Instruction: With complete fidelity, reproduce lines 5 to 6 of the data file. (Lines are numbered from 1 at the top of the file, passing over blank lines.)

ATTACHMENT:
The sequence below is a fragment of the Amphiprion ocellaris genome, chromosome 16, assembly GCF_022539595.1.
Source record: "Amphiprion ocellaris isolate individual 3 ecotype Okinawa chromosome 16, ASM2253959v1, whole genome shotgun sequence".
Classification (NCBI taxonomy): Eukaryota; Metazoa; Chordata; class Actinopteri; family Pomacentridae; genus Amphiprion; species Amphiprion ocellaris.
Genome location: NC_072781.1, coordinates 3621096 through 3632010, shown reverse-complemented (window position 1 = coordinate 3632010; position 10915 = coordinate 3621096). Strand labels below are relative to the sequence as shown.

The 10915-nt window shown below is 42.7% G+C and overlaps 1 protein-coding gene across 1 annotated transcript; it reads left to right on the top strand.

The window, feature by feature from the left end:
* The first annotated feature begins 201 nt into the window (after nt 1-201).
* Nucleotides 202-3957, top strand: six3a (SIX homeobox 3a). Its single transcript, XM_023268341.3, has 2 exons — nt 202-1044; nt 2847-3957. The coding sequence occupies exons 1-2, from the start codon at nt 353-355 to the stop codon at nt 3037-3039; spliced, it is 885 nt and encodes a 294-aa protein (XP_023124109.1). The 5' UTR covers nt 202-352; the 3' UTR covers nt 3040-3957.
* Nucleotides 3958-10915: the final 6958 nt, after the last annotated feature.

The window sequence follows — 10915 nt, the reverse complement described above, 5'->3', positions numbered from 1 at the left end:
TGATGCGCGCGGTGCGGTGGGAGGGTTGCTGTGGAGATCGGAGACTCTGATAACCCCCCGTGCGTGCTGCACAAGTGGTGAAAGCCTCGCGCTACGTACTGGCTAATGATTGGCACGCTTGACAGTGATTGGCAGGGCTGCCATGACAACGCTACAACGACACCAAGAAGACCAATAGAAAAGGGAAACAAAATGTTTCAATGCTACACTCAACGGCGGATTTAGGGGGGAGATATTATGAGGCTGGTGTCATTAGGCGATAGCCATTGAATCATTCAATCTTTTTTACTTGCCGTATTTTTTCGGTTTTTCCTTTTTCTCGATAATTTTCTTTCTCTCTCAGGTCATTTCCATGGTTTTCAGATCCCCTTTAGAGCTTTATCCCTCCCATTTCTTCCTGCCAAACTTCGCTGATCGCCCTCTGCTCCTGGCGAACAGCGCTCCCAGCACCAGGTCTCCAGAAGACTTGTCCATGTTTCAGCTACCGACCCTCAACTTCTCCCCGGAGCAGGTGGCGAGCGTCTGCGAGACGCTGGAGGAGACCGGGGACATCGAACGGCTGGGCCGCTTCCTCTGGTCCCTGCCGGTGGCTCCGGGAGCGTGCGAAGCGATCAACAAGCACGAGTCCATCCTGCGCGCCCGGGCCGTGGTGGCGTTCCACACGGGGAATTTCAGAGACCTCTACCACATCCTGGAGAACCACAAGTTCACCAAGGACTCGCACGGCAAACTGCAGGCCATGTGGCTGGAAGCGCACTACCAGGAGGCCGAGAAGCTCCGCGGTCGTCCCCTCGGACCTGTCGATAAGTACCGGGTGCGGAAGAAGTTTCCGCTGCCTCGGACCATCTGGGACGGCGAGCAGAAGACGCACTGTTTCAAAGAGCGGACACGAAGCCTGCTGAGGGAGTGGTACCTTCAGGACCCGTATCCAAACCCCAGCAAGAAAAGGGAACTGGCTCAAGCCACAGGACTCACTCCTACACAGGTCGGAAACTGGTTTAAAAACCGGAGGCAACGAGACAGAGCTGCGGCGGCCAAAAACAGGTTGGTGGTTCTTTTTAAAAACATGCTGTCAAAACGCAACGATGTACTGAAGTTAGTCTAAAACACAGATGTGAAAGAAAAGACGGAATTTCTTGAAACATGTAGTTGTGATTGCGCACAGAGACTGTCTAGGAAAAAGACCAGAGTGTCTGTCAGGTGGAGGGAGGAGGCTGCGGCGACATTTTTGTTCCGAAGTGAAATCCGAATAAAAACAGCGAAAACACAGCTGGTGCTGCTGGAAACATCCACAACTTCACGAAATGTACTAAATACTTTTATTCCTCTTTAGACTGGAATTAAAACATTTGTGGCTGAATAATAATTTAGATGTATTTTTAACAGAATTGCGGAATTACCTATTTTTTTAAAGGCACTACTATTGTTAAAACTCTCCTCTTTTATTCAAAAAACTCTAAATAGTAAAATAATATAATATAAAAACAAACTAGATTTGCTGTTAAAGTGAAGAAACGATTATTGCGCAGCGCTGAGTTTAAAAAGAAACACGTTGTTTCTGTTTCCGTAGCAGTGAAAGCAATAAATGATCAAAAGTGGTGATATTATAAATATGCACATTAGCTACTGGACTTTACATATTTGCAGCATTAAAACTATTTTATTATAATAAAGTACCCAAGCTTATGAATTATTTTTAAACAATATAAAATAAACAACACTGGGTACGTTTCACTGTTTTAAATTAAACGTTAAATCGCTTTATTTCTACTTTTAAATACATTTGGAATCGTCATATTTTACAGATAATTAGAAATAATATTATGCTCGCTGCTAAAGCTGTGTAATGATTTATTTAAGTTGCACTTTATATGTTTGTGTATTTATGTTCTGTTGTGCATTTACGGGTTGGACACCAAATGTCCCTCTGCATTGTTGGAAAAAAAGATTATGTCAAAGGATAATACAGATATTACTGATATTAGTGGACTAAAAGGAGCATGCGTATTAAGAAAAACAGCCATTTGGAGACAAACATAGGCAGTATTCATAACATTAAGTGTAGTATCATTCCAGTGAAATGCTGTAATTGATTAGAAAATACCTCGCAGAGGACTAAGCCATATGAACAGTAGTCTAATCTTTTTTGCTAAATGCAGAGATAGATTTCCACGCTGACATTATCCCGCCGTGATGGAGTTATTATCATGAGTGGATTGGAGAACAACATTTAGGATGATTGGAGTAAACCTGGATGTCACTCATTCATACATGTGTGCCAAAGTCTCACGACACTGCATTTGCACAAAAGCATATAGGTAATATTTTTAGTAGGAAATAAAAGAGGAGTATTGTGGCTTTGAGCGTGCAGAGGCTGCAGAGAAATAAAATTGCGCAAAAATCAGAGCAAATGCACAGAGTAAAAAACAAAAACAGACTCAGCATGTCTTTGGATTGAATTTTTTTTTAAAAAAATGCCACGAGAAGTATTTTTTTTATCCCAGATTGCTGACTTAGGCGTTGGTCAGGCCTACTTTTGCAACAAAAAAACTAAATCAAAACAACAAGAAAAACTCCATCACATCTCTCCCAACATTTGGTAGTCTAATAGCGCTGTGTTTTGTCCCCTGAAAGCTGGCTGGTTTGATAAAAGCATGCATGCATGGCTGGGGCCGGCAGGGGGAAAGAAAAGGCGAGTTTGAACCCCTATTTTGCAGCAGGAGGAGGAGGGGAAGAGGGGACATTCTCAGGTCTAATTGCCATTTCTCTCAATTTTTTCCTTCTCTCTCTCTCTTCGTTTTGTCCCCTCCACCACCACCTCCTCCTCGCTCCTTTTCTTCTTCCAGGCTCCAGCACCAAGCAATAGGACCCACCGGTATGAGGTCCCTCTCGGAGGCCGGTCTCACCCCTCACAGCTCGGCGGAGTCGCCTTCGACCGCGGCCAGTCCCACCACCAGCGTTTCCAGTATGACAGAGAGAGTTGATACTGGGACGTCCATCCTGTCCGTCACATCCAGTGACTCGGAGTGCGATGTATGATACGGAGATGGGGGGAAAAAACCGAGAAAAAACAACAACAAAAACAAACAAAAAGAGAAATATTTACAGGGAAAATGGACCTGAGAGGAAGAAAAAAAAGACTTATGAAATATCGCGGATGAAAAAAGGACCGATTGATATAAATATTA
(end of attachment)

The 10915-nt window shown below is 42.7% G+C and overlaps 1 protein-coding gene across 1 annotated transcript; it reads left to right on the top strand.

The window, feature by feature from the left end: